Travel highlights India
The old part of Agra is still like a medieval city, with narrow lanes and colourful shops selling local handicrafts, especially gold and silver thread embroidery and imitation Mughal inlay on marble. Agra is a city of architectural wonders and the spellbinding Taj Mahal. This beautiful marble monument, located on a bank of the Yamuna River in Agra India, has inspired poets and lovers throughout the world.
The city of Aurangabad is known for its medieval monuments and cultural heritage. It was the seat of the Mughal Empire for a short period. The city boasts of Bibi-ka-Makbara, a tomb that has some resemblance to the Taj Mahal. The importance of Aurangabad is great, owing to its proximity with world heritage sites of Ajanta and Ellora. These sites have Buddhist, Jain and Hindu temples. Aurangabad is also famous for its silk and cotton textiles.
Bangalore is the ideal gateway to India and beyond. Literally, the 'town of baked beans' , it's the perfect blend of natural beauty and man-made marvels of architecture and technology. Bangalore, located 1,000m above sea level is one of the most 'happening' places in India.
There is a tremendous variety of things to do in Mumbai. It's the glamorous commercial hub of India, a magnet to rich and poor alike, surrounded on three sides by the Arabian Sea. The city was called Bombay for much of the last four hundred years. In India it is the city of gold, of dreams. Bombay does sleep at night, but usually rather late and very briefly.
Chennai, formerly Madras
Chennai (formerly Madras), capital of Tamil Nadu, hugs the sandy southeast shore. The least pressured of India's four big cities, it is the stronghold of Tamil culture. Chennai boasts of rich historical legacy which lends an inexplicable charm to the city.
The capital of India presents a captivating combination of ancient and modern times. Both Old and New Delhi exert a beguiling charm on visitors. Lose yourself unwinding the secrets of the city's Mughal past in the labyrinthine streets of Old Delhi before emerging into the wide open spaces of imperial New Delhi, with its ordered governmental vistas and generous leafy avenues.
Jaipur (the city of jai or victory), the capital of Rajasthan, was built in 1728 by Maharaja Sawai Jai Singh II. In honour of the visit in 1883 of Prince Albert it was ordered to be painted the traditional colour of welcome, pink, which has been retained in the walled, old city. The city is best explored on foot and the adventurous visitor willing to go into the inner lanes can discover a whole new world not visible to the tourist-in-a-hurry.
The period 950 to 1050 AD, a mere 100 years, saw a flowering of architecture in this small village that has no parallel. Of the 85 temples built by the Chandela dynasty 22 survive. These temples are designed to lead one's eyes from ground level ever upwards to the ultimate heaven, Kailash. They are ornately carved, with each frieze and sculpture depicting the genius of the men who carved it and the king who inspired them to their work. A UNESCO world heritage site in central India, Khajuraho is a famous tourist and archaeological site known for its sculptured temples dedicated to Shiva, Vishnu, and Jain patriarchs.
Mahabalipuram draws people its miles of unspoiled beach and rock-cut art. The sculpture is particularly interesting because it shows scenes of day-to- day life, in contrast with the rest of the state of Tamil Nadu, where the carvings generally depict gods and goddesses. The famous Arjuna's Penance and the Krishna Mandapa, adorn massive rocks near the centre of the village. The beautiful Shore Temple towers over the waves, behind a protective breakwater. Sixteen man-made caves in different stages of completion are also seen, scattered through the area.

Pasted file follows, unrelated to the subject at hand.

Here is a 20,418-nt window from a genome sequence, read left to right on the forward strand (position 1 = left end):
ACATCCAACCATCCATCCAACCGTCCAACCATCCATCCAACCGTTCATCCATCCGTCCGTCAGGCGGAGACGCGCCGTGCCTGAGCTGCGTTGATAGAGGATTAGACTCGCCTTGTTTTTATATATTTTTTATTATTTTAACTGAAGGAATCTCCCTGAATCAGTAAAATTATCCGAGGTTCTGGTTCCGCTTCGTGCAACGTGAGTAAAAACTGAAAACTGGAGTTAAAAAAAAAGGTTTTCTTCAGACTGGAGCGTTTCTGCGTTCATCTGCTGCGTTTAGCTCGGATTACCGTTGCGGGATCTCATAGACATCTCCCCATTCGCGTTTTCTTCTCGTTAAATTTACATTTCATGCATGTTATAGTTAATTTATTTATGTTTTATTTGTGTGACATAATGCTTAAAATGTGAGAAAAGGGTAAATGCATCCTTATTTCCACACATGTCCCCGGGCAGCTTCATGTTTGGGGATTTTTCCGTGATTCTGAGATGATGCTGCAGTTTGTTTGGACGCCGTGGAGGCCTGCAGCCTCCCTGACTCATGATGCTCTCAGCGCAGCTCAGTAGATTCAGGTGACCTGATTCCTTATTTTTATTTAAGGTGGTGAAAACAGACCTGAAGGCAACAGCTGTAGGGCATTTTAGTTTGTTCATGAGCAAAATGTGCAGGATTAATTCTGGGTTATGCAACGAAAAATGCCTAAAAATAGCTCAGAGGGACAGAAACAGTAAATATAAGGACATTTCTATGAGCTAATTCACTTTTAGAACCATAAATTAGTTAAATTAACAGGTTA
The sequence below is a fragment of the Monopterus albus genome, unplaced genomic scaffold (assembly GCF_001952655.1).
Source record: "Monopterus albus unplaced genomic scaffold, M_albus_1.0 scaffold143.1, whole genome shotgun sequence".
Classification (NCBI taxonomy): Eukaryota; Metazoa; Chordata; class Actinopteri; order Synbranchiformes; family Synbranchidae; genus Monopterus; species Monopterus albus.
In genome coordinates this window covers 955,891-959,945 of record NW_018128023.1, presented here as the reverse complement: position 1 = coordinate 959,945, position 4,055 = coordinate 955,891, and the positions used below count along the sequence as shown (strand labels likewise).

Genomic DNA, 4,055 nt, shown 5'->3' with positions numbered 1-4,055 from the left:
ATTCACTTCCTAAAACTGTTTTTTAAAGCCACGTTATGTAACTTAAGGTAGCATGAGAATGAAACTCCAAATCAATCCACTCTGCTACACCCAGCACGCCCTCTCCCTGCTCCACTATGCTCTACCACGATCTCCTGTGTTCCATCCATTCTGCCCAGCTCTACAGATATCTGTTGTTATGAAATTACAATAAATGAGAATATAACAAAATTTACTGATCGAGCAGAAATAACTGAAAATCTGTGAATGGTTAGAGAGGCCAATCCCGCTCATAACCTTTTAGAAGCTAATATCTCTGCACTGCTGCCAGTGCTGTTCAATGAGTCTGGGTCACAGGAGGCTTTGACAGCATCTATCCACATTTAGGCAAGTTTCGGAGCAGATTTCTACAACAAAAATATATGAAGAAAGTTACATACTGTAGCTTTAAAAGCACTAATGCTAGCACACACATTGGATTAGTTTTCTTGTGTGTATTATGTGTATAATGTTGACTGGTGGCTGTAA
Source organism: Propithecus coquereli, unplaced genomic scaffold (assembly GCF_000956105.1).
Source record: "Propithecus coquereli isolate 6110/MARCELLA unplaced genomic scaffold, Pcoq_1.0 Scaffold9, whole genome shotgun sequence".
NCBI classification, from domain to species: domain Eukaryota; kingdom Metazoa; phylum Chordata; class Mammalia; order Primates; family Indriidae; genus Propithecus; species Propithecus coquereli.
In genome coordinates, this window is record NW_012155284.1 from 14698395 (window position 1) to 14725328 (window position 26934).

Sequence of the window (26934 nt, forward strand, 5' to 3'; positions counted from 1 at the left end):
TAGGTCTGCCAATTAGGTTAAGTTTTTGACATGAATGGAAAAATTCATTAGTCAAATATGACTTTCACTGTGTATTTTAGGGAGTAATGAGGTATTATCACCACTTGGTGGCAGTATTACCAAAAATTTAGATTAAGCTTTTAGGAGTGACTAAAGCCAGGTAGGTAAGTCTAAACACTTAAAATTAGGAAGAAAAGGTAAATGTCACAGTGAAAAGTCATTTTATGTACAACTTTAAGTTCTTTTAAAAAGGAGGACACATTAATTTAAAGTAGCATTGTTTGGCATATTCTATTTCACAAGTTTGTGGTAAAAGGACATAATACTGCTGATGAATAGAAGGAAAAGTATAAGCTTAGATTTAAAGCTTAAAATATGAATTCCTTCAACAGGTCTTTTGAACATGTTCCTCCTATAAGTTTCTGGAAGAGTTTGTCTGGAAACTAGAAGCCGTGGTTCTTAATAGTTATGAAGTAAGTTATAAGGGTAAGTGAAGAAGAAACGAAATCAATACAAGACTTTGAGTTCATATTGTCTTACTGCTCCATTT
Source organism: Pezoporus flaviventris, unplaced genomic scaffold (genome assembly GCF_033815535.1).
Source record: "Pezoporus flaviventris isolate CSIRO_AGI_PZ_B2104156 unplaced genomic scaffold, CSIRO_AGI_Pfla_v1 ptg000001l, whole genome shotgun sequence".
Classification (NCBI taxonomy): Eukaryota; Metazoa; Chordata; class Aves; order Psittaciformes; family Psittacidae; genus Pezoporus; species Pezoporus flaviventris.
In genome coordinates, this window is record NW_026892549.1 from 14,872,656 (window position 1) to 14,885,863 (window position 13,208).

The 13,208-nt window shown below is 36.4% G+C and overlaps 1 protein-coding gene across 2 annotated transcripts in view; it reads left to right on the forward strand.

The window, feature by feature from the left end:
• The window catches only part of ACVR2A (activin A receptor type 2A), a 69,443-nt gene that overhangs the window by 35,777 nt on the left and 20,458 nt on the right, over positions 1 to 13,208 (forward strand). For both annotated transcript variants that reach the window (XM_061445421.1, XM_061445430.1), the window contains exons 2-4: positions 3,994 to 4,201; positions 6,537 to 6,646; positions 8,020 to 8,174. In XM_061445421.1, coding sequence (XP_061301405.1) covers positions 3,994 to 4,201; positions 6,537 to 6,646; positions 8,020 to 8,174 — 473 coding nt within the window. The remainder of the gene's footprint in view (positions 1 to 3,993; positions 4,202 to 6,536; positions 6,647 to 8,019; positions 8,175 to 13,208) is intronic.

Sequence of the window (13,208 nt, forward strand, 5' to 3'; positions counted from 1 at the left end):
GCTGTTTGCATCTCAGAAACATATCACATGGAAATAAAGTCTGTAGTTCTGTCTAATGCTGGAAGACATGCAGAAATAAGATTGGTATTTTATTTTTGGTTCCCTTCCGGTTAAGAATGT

Known as the city of Palaces, Mysore has never failed to mesmerise the tourists with its quaint charm, rich heritage, magnificent palaces, beautifully laid-out gardens, imposing buildings, broad shady avenues and sacred temples. Mysore has emerged as a thriving market for exotic sandalwood & incense, the Mysore silk sarees and stone-carved sculptures. On the outskirts of Mysore, Srirangapatnam still harbours architectural gems from the days of the great Indian hero, Tipu Sultan, and the magnificent Hoysala temple of Somnathpur lies little more than an hour's drive away.
Udaipur is known as the Venice of the east. Known for its picturesque lakes, Udaipur is also called 'the city of lakes'. The elevated hills and the beautiful lakes make a picture-perfect backdrop to the Udaipur city. Udaipur is regarded as one of the most romantic cities of the World. The city has many more attractions that catch the attention of the tourists with their charm. The massive forts of Udaipur, grab the interest of people with their sheer structure and architecture. The beautiful temples create a sense of aestheticism with their spiritual ecstasy. Udaipur also boasts of various museums, palaces, gardens, monuments and colorful festivals that allure tourists to visit the city for once.
The most sacred stretch of the Ganga is at Varanasi, one of the oldest living cities in the world. For more than 2,500 years it has attracted seekers and pilgrims. Varanasi is especially known for its fine silk fabrics. The Ganges or the Ganga River is one of the greatest attractions of Varanasi. Devout Hindus make pilgrimages from all parts of India to bathe in the Ganges, whose water they believe to be sacred. Every year, over a million pilgrims visit the city. Varanasi is also known for its large temples and its monasteries and palaces.